Psoriasis in Adult
Psoriasis is a polygenic disease (several psoriasis susceptibility genes have been identified over recent years). Certain individuals with genetic susceptibility develop a psoriatic phenotype after exposure to environmental triggers such as infection, medications, and medical comorbidities, among others. Aberrant T-cell function and keratinocyte responses are believed to be major culprits in the pathogenesis of psoriasis.
There are several variants of the disease and variants can coexist in the same individual.
Chronic plaque psoriasis is most common, and disease burden can range from 1%-2% (mild disease) to greater than 90% (erythrodermic psoriasis) of the total body surface area (BSA). Typical findings include well-demarcated circular, oval, or polycyclic erythematous plaques with micaceous scale that are often symmetric in distribution. The scalp, elbows, and knees are commonly involved. Lesions are often pruritic and resolve with postinflammatory hyper- or hypopigmentation. Scarring is not a feature of resolution. During exacerbations, erythematous papules usually surround existing plaques, and a ring of intense erythema surrounds the plaques. During resolution, plaques will often have a decreased amount of scale and central clearing, creating annular psoriatic lesions. Lesions can last from months to years in the same location.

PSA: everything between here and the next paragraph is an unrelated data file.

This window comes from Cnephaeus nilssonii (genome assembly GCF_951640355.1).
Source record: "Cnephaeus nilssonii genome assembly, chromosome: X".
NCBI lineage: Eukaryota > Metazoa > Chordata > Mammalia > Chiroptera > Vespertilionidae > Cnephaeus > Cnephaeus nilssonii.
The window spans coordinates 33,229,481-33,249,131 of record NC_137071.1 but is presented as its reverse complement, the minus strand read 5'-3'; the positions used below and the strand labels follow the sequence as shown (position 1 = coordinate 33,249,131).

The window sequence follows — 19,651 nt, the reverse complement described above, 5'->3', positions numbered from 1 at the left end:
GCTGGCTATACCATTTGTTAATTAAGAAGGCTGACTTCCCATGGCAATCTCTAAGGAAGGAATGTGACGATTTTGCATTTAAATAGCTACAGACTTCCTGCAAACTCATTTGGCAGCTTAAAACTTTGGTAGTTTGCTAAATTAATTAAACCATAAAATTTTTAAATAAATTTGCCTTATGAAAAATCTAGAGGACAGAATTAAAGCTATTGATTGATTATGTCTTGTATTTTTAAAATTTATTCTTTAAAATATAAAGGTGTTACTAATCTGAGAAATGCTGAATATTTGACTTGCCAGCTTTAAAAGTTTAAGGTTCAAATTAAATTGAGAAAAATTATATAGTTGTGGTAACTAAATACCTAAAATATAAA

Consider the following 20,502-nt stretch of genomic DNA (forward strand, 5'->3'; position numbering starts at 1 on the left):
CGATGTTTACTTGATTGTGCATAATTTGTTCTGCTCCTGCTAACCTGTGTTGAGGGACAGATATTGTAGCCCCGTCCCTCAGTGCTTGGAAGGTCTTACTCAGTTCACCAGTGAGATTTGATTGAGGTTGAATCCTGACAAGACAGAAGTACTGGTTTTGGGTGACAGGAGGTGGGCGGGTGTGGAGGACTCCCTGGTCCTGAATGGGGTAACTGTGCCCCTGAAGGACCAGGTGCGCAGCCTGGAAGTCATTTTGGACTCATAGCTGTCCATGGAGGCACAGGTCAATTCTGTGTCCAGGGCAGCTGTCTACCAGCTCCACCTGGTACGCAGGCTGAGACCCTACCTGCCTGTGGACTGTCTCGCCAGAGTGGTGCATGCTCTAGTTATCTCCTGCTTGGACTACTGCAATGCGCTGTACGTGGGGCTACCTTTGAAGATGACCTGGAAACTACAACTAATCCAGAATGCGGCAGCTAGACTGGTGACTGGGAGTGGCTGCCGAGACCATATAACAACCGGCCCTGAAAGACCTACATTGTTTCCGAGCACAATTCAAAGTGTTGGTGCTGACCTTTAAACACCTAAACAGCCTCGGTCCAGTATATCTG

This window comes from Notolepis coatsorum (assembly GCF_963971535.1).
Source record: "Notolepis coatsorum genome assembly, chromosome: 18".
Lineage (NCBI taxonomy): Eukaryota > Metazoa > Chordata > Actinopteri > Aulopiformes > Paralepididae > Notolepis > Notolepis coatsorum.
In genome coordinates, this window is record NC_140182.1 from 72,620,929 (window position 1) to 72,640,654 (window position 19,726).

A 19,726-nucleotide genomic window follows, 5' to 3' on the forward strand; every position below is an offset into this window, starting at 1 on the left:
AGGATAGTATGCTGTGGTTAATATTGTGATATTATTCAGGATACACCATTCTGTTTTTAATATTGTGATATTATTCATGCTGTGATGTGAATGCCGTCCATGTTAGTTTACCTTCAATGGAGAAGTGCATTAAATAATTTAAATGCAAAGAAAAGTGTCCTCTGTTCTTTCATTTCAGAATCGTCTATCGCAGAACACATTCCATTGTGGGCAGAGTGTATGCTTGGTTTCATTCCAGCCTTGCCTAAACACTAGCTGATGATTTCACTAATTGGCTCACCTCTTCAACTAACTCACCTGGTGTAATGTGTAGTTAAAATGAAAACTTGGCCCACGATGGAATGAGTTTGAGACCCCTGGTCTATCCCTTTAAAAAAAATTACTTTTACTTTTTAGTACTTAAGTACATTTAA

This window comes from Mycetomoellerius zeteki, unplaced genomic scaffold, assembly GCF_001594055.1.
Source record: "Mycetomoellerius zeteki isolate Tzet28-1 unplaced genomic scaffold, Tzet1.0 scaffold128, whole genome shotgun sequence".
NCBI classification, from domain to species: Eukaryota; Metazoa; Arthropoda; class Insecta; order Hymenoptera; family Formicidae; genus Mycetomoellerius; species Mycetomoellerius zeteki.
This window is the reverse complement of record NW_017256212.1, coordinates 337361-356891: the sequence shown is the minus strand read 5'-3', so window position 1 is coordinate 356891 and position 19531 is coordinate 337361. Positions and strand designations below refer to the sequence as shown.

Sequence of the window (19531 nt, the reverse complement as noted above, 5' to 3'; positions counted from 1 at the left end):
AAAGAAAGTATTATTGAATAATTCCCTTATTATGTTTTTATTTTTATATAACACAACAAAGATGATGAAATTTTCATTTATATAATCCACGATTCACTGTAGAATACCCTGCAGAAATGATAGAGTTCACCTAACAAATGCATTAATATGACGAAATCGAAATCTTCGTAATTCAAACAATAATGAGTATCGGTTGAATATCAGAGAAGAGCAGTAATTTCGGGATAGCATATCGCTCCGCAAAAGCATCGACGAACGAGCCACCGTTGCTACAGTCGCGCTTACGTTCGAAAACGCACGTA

Inverse psoriasis occurs in intertriginous areas of the body, such as the axillae, groin, genitals, and submammary area.
When psoriasis involves areas of the face other than the hairline, eyebrows, and beard, it is usually an indication of more severe disease. Seborrheic dermatitis can co-exist with psoriasis on the face and scalp (sometimes referred to as "sebopsoriasis").
Other variants include:
- Psoriatic arthritis – Up to 50% of psoriatic patients may have erosive psoriatic arthritis. Psoriatic arthritis is more common among individuals with nail and scalp psoriasis. Rarely, psoriatic arthritis has been reported to develop prior to the cutaneous findings of psoriasis.
- Guttate psoriasis – An acute generalized eruption of small, discrete, raindrop-like papules with fine scale. This may occur 2-3 weeks after an upper respiratory infection and is most common in children.
- Erythrodermic psoriasis – An uncommon but potentially life-threatening acute complication of psoriasis wherein large red patches with desquamation cover most of the body surface.
- Pustular psoriasis – An uncommon, sometimes severe, variant characterized by widespread erythematous, sterile pustules.
- Acrodermatitis continua of Hallopeau – An uncommon variant of pustular psoriasis affecting the hands and feet.
- Inverse psoriasis – Psoriasis that involves the intertriginous areas including the axillae, inframammary areas, and inguinal folds. The plaques of inverse psoriasis are erythematous and well-demarcated but often lack the classic scale as these body sites are generally moist.
- Nail psoriasis – The nails of individuals with psoriasis can show several features. The most common are pitting, distal onycholysis, and splinter hemorrhages. Individuals with nail psoriasis are at an increased risk of developing psoriatic arthritis.